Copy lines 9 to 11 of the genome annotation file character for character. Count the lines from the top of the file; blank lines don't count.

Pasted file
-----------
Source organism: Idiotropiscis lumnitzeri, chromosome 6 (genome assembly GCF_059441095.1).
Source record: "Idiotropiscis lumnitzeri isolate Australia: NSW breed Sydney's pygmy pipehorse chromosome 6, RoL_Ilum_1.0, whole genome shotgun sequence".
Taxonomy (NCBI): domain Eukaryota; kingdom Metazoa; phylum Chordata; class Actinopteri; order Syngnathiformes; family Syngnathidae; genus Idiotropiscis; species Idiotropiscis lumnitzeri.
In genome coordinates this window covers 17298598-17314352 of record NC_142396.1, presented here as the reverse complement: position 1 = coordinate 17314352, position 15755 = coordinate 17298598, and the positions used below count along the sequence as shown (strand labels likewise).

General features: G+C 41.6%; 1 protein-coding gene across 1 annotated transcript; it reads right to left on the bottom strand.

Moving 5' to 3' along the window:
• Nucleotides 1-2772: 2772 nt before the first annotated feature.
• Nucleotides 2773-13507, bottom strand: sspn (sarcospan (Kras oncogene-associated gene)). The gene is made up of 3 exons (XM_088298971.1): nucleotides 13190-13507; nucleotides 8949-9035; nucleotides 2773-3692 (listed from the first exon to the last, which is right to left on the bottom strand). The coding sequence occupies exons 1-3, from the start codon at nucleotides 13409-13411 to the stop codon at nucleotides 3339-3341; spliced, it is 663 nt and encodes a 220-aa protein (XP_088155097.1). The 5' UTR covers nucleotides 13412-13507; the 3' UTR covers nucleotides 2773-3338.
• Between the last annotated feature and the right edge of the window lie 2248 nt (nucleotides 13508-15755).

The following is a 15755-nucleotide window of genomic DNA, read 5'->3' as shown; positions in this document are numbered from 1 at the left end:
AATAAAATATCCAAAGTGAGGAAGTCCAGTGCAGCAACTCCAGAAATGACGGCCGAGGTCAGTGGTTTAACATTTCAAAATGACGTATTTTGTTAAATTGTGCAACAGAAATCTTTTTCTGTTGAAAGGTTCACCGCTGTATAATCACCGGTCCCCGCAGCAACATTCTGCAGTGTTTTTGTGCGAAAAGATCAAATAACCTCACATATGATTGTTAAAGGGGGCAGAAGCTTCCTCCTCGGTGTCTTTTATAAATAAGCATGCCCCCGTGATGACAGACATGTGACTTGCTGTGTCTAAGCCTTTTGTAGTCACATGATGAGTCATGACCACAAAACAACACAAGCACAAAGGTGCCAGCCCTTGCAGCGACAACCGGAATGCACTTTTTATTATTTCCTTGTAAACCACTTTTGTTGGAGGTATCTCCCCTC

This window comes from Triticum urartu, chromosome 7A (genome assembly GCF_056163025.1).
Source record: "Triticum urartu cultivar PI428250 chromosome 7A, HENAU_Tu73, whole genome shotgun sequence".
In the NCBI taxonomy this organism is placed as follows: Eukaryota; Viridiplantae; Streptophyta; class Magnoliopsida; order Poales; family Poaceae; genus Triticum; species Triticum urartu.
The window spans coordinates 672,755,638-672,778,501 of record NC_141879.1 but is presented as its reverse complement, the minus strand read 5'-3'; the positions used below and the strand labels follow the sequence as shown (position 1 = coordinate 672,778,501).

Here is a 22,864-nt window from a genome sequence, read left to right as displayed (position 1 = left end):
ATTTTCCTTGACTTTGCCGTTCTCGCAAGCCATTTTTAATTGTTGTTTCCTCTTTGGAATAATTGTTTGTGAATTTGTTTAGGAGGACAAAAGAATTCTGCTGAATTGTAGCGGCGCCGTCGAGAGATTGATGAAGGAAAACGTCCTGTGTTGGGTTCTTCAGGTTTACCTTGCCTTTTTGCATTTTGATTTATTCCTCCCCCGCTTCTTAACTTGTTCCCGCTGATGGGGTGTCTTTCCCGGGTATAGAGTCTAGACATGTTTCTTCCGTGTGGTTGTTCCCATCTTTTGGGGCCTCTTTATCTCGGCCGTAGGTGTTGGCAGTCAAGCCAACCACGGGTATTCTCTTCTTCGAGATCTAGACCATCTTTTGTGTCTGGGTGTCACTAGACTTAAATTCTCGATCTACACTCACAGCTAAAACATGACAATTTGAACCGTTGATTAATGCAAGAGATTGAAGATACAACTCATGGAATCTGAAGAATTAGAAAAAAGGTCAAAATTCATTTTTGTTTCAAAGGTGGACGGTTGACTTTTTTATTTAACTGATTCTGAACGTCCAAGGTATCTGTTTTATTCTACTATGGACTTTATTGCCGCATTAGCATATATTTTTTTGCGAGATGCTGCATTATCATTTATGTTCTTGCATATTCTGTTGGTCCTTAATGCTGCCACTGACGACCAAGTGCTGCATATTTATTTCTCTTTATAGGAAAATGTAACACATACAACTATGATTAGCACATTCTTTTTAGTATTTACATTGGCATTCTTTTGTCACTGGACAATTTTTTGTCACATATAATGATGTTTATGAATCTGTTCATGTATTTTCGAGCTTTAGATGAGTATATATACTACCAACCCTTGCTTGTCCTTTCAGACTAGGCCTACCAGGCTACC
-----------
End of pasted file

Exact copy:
• Between the last annotated feature and the right edge of the window lie 2248 nt (nucleotides 13508-15755).

The following is a 15755-nucleotide window of genomic DNA, read 5'->3' as shown; positions in this document are numbered from 1 at the left end:
AATAAAATATCCAAAGTGAGGAAGTCCAGTGCAGCAACTCCAGAAATGACGGCCGAGGTCAGTGGTTTAACATTTCAAAATGACGTATTTTGTTAAATTGTGCAACAGAAATCTTTTTCTGTTGAAAGGTTCACCGCTGTATAATCACCGGTCCCCGCAGCAACATTCTGCAGTGTTTTTGTGCGAAAAGATCAAATAACCTCACATATGATTGTTAAAGGGGGCAGAAGCTTCCTCCTCGGTGTCTTTTATAAATAAGCATGCCCCCGTGATGACAGACATGTGACTTGCTGTGTCTAAGCCTTTTGTAGTCACATGATGAGTCATGACCACAAAACAACACAAGCACAAAGGTGCCAGCCCTTGCAGCGACAACCGGAATGCACTTTTTATTATTTCCTTGTAAACCACTTTTGTTGGAGGTATCTCCCCTC